There is a lot posted about self-care these days on social media. In an age where stress levels are higher than ever and the to-do list NEVER get completed by the end of the day (unless it’s an abbreviated version), self-care is vital.

However, some of us have been raised in circumstances where looking after ourselves as a priority feels kind of selfish. It could be a warped religious notion that one must be completely selfless and “trust” that you will receive the care you need from others or from God; a sense of guilt being always present when you attend to your own whims and desires. It may be that you were informed, in word or action, that you were unimportant or worthless when you were little, leaving you feeling really uncomfortable with self-care.

You’ll know if this is you when it’s your birthday; you’ll probably feel uncomfortable about the fuss made over you, especially when it comes to receiving generous gifts.  You will most likely try to match the gift-giving in some way in order to feel more OK about gift-receiving.

Over the years of working with people in my many roles, I have found that it is busy Mums who are most likely to neglect themselves in order to care for their loved ones. I will often ask clients who are Mum’s how much time they spend each week focused on caring for themselves, pampering themselves or looking after their wellbeing.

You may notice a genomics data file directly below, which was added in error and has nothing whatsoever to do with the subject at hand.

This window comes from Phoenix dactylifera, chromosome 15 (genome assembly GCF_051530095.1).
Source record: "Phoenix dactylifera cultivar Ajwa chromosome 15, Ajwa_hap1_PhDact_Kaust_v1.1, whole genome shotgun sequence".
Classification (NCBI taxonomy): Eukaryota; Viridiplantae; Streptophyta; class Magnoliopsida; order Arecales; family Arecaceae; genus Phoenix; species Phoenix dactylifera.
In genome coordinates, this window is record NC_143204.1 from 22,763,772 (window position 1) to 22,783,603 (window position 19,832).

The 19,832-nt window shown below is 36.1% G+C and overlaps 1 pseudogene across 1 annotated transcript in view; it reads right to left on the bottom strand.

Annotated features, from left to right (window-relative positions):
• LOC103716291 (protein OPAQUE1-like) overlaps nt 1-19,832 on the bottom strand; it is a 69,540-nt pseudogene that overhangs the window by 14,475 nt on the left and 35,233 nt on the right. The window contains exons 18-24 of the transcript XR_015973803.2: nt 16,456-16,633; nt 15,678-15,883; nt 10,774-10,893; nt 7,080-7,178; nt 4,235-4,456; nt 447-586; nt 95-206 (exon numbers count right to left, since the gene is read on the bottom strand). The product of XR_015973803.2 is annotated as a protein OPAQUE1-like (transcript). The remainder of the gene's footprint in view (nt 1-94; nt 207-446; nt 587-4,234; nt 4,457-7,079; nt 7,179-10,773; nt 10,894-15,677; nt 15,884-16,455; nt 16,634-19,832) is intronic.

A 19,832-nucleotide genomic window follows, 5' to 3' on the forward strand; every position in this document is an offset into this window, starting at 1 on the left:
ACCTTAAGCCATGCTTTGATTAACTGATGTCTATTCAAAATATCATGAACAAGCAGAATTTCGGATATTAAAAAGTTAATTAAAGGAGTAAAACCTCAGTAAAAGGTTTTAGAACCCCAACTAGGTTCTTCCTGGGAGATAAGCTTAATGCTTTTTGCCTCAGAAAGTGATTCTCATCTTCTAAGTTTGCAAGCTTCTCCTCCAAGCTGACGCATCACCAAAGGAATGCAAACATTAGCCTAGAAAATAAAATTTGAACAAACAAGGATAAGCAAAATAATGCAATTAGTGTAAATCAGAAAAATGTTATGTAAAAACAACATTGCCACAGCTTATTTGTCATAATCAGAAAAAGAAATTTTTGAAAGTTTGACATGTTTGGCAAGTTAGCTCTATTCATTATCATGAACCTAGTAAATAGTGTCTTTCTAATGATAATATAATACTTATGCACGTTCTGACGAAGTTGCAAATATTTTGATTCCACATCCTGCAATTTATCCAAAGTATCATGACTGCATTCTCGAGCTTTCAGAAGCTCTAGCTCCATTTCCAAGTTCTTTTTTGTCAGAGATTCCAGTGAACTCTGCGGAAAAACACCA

The answer has many times come back as “Less than an hour.”

I think a lot of self-care doesn’t happen because what drives it is self-love. For these sacrificial Mums, not caring for their kids would seem abhorrent, they love their kids and would never neglect them. Somewhere along the line, they have lost touch with the truth that we are all inherently lovable.

A person may develop certain traits which make it harder to feel connected to them or feel empathy for them. These traits are most likely defences against experiences of being unloved earlier on in life.

The newborn baby probably didn’t arrive with these traits, though genetic factors may be at play. From what I know, most traits which create barriers that prevent love are the effect of nurture.

Self-care: both gentle and tough Matt Taylor Coaching
Self-care: both gentle and tough Matt Taylor Coaching

French spiritual teacher, Arnaud Desjardins wrote, “There are no bad people, only badly loved people.”

Developed defences prevent those individuals from close contactful relationships, which in turn can lead to them being judged harshly as difficult or awkward. Even the most troubled souls who have walked the planet and caused immense harm were not born evil or bad.

As the French spiritual teacher, Arnaud Desjardins wrote, “There are no bad people, only badly loved people.”

So, for most of us, I think the kind of self-care we need to offer ourselves is the kind one would offer to a young child; the kind of self-care that would nurture the mind and spirit of that child. This kind of self-care is gentle, supportive and affirming.